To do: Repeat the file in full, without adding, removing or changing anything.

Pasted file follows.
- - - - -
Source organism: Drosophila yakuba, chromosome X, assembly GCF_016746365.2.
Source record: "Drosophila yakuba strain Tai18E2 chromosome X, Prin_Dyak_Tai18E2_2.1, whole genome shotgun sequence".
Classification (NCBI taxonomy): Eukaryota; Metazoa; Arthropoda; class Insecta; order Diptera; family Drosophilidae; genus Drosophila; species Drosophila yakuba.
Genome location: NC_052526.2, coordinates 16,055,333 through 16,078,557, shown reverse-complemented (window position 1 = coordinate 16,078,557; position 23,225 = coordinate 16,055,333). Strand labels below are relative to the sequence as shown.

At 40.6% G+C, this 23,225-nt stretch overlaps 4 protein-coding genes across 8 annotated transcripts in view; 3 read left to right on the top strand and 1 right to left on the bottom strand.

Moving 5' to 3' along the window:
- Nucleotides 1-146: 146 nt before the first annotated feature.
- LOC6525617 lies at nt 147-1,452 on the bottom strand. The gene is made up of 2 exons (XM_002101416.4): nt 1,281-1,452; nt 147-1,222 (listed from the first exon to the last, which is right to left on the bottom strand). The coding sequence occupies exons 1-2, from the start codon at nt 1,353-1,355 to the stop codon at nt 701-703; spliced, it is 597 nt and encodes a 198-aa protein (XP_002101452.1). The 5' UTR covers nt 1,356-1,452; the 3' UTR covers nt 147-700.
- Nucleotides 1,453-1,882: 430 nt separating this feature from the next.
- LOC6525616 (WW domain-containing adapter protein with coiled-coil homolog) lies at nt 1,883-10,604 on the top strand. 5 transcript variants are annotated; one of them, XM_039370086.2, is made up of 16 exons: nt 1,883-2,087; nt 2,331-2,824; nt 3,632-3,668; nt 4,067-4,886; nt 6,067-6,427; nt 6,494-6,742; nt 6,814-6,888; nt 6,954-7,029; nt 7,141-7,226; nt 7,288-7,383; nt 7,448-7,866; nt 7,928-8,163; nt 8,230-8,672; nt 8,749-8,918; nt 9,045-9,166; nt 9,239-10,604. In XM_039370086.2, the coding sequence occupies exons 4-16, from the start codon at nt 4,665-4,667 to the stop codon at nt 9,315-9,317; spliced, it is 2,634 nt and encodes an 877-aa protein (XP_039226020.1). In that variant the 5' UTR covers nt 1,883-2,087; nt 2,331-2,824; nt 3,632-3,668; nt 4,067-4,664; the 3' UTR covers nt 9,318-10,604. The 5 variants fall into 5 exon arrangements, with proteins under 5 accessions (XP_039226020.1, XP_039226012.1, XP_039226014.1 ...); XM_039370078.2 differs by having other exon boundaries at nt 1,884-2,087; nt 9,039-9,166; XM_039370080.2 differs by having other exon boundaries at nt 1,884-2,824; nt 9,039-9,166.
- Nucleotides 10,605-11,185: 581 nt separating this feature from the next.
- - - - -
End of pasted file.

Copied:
Source organism: Drosophila yakuba, chromosome X, assembly GCF_016746365.2.
Source record: "Drosophila yakuba strain Tai18E2 chromosome X, Prin_Dyak_Tai18E2_2.1, whole genome shotgun sequence".
Classification (NCBI taxonomy): Eukaryota; Metazoa; Arthropoda; class Insecta; order Diptera; family Drosophilidae; genus Drosophila; species Drosophila yakuba.
Genome location: NC_052526.2, coordinates 16,055,333 through 16,078,557, shown reverse-complemented (window position 1 = coordinate 16,078,557; position 23,225 = coordinate 16,055,333). Strand labels below are relative to the sequence as shown.

At 40.6% G+C, this 23,225-nt stretch overlaps 4 protein-coding genes across 8 annotated transcripts in view; 3 read left to right on the top strand and 1 right to left on the bottom strand.

Moving 5' to 3' along the window:
- Nucleotides 1-146: 146 nt before the first annotated feature.
- LOC6525617 lies at nt 147-1,452 on the bottom strand. The gene is made up of 2 exons (XM_002101416.4): nt 1,281-1,452; nt 147-1,222 (listed from the first exon to the last, which is right to left on the bottom strand). The coding sequence occupies exons 1-2, from the start codon at nt 1,353-1,355 to the stop codon at nt 701-703; spliced, it is 597 nt and encodes a 198-aa protein (XP_002101452.1). The 5' UTR covers nt 1,356-1,452; the 3' UTR covers nt 147-700.
- Nucleotides 1,453-1,882: 430 nt separating this feature from the next.
- LOC6525616 (WW domain-containing adapter protein with coiled-coil homolog) lies at nt 1,883-10,604 on the top strand. 5 transcript variants are annotated; one of them, XM_039370086.2, is made up of 16 exons: nt 1,883-2,087; nt 2,331-2,824; nt 3,632-3,668; nt 4,067-4,886; nt 6,067-6,427; nt 6,494-6,742; nt 6,814-6,888; nt 6,954-7,029; nt 7,141-7,226; nt 7,288-7,383; nt 7,448-7,866; nt 7,928-8,163; nt 8,230-8,672; nt 8,749-8,918; nt 9,045-9,166; nt 9,239-10,604. In XM_039370086.2, the coding sequence occupies exons 4-16, from the start codon at nt 4,665-4,667 to the stop codon at nt 9,315-9,317; spliced, it is 2,634 nt and encodes an 877-aa protein (XP_039226020.1). In that variant the 5' UTR covers nt 1,883-2,087; nt 2,331-2,824; nt 3,632-3,668; nt 4,067-4,664; the 3' UTR covers nt 9,318-10,604. The 5 variants fall into 5 exon arrangements, with proteins under 5 accessions (XP_039226020.1, XP_039226012.1, XP_039226014.1 ...); XM_039370078.2 differs by having other exon boundaries at nt 1,884-2,087; nt 9,039-9,166; XM_039370080.2 differs by having other exon boundaries at nt 1,884-2,824; nt 9,039-9,166.
- Nucleotides 10,605-11,185: 581 nt separating this feature from the next.